Erimystax x-punctatus (Hubbs and Crowe, 1956)
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Erimystax x-punctatus, Hybopsis x-punctata, Erimystax x-punctata
Basis for Listing
In Minnesota, the Gravel Chub (Erimystax x-punctatus), also known as the Spotted Chub, reaches its northern limit in the Mississippi River drainage. In Minnesota, it is restricted to the Root and Upper Iowa rivers (Fillmore, Houston, and Olmsted counties). The specialized habitat of this species is at risk of degradation through siltation from sediment loading (Hatch et al. in preparation). In 1984, when the Gravel Chub was initially designated a special concern species, information on distribution, abundance, preferred habitats, and life history was limited. In 2013, following the completion and analyses of targeted surveys, the status of the Gravel Chub was elevated to threatened.
A medium-sized minnow, the Gravel Chub is usually less than 10 cm (3.9 in.) long, with a prominent barbel at the end of the maxillary (bone of the upper jaw). Its pointed snout extends slightly beyond the upper jaw. The body has a faint, lateral stripe, and sides are marked with small, X-shaped spots (Eddy and Underhill 1974).
Large creeks and small rivers are the preferred habitat of the Gravel Chub. It is found in riffles over fine gravel and pea-sized, limestone gravel in clear to slightly turbid waters.
Biology / Life History
Little is known about Gravel Chub life history. Indications are that spawning occurs sometime in May in Minnesota, possibly into early June (Hatch et al. in preparation). Spawning takes place adjacent to gravel bars, probably stimulated by rising water levels following heavy rains (Harris 1986). The Gravel Chub probes bottom crevices with its barbeled snout in search of food. Diet likely includes plant matter, diatoms, gastropods, and miscellaneous aquatic insects (Hatch et al. in preparation).
Conservation / Management
Gravel chubs require permanent flow and silt-free riffles. Sediment loading in the lower Mississippi River drainage in southeastern Minnesota, and the continued interference with flow regimes puts this species at great risk.
Even though there is no historical evidence the species was present in the Minnesota reach of the Upper Iowa River (Mower County), reintroductions should be considered to establish a population upstream of the Lidtke Mill Dam at Lime Springs, Iowa. Gravel chubs have been collected in the tailwaters of the structure, which was built in 1857 and functions as a total fish barrier. There are records from the Cedar River in Mitchell County, IA near the Minnesota state line (Harlan and Speaker 1987; Iowa BioNet 2016). Future surveys are recommended for the Cedar River (Mower County), downstream of Austin, MN.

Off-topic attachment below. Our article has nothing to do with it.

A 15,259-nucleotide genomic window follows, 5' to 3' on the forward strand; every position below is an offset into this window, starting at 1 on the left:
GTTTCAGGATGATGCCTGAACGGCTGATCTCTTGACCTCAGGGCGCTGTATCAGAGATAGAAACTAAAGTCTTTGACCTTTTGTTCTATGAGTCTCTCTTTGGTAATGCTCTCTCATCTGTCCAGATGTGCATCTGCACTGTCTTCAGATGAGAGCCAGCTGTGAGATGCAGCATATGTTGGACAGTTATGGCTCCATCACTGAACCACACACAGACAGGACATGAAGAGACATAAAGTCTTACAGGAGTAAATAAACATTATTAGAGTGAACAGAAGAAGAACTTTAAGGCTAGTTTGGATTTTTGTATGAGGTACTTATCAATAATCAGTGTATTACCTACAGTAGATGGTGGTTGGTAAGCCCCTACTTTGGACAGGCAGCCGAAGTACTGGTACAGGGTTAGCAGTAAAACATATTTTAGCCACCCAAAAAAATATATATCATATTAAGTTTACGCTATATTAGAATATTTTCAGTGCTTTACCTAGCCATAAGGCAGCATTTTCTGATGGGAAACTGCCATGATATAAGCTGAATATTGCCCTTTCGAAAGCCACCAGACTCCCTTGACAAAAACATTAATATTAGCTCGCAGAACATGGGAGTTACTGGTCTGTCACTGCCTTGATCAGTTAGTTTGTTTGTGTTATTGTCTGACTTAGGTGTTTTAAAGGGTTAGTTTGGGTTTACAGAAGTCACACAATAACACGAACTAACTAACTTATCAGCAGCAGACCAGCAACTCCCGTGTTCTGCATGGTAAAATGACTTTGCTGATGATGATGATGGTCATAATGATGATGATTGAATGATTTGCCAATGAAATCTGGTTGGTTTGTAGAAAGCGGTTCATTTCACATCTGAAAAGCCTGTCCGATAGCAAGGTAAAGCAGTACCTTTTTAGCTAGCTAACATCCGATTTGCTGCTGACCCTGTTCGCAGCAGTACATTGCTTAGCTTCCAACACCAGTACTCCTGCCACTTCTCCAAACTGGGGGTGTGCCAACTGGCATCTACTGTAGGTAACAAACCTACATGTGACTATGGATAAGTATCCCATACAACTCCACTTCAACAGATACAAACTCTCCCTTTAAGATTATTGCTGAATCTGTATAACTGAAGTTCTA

Conservation Efforts in Minnesota
Surveys by the Minnesota DNR in 1992-2000 (Schmidt 2000) and Minnesota PCA in 2004 recorded spotty distribution of this species in Fillmore and Olmsted counties. The recent inception of Minnesota’s Clean Water Legacy Program will eventually yield benefits to Gravel Chub habitats through nutrient and sediment load reductions.
Author: James C. Underhill, Ph.D., University of Minnesota, 1988
Revised: Betsy Daub, MN DNR, and Konrad P. Schmidt, 2008; Konrad P. Schmidt, 2016
Eddy, S., and J. C. Underhill. 1974. Northern fishes, with special reference to the Upper Mississippi Valley. Third edition. University of Minnesota Press, Minneapolis, Minnesota. 414 pp.
Harris, J. L. 1986. Systematics, distribution, and biology of fishes currently allocated to Erimystax (Jordan), a subgenus of Hypbopsis (Cyprinidae). Ph. D. Dissertation, University of Tennessee, Knoxville, Tennessee. 335 pp.
Hatch, J. T., G. L. Phillips, and K. P. Schmidt. In preparation. The fishes of Minnesota.
Schmidt, K. P. 2000. Stream survey results for the Gravel Chub (Erimystax x-punctatus), Slender Madtom (Noturus exilis), and Bluntnose Darter (Etheostoma chlorosomum) in southeastern Minnesota. Final report submitted to the Minnesota Department of Natural Resources. 14 pp + figures.